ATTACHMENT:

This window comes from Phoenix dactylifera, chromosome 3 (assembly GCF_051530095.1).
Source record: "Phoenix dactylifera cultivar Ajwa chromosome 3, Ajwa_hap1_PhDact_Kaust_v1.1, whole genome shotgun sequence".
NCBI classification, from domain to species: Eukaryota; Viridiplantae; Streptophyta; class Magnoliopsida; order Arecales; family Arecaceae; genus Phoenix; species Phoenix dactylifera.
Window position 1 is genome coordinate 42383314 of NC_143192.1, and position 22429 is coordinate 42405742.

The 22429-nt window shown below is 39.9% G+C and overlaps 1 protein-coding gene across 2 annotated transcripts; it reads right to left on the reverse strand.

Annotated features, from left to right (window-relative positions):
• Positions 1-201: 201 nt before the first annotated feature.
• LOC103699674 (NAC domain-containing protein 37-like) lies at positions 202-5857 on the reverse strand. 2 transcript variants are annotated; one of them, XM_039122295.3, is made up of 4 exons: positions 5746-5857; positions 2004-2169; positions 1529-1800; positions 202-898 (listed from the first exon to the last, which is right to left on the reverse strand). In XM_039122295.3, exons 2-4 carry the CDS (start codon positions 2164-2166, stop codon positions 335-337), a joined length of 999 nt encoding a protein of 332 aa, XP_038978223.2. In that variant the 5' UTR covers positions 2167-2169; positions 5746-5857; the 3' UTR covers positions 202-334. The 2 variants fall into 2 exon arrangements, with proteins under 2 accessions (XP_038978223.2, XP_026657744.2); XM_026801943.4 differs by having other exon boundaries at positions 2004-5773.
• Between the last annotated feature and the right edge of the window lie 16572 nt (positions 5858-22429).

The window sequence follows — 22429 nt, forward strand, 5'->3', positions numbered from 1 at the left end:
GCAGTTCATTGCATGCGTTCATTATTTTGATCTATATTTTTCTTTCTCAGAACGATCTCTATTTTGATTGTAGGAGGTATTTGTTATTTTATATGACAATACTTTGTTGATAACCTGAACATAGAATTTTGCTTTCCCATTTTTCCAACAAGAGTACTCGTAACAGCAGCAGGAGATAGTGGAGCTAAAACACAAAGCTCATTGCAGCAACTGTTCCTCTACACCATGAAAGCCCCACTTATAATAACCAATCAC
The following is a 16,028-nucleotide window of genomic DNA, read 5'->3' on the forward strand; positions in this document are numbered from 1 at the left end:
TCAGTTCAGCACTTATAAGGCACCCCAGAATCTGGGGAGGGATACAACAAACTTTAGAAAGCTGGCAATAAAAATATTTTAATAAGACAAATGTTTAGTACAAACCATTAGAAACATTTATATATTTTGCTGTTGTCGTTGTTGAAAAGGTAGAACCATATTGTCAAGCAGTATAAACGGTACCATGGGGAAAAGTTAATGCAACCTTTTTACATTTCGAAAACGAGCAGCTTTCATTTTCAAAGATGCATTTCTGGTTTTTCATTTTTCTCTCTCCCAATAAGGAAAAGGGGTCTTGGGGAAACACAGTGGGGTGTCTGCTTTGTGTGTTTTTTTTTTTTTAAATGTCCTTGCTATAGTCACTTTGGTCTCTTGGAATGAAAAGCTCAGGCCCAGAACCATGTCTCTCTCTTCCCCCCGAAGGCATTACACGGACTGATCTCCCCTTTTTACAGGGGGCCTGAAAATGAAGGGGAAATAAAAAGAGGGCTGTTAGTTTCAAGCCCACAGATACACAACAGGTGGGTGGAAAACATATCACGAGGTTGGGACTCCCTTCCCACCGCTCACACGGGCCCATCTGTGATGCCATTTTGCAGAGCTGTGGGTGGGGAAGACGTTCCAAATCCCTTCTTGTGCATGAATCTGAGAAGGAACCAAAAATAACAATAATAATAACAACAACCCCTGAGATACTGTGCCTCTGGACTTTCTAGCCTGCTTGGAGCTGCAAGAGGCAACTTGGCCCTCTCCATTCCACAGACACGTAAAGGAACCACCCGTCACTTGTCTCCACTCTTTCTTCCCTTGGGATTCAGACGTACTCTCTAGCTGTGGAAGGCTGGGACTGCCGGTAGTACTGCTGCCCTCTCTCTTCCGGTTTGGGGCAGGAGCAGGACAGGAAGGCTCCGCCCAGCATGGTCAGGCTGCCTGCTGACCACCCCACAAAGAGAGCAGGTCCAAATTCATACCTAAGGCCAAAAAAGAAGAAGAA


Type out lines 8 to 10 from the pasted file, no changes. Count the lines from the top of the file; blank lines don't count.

• LOC103699674 (NAC domain-containing protein 37-like) lies at positions 202-5857 on the reverse strand. 2 transcript variants are annotated; one of them, XM_039122295.3, is made up of 4 exons: positions 5746-5857; positions 2004-2169; positions 1529-1800; positions 202-898 (listed from the first exon to the last, which is right to left on the reverse strand). In XM_039122295.3, exons 2-4 carry the CDS (start codon positions 2164-2166, stop codon positions 335-337), a joined length of 999 nt encoding a protein of 332 aa, XP_038978223.2. In that variant the 5' UTR covers positions 2167-2169; positions 5746-5857; the 3' UTR covers positions 202-334. The 2 variants fall into 2 exon arrangements, with proteins under 2 accessions (XP_038978223.2, XP_026657744.2); XM_026801943.4 differs by having other exon boundaries at positions 2004-5773.
• Between the last annotated feature and the right edge of the window lie 16572 nt (positions 5858-22429).

The window sequence follows — 22429 nt, forward strand, 5'->3', positions numbered from 1 at the left end: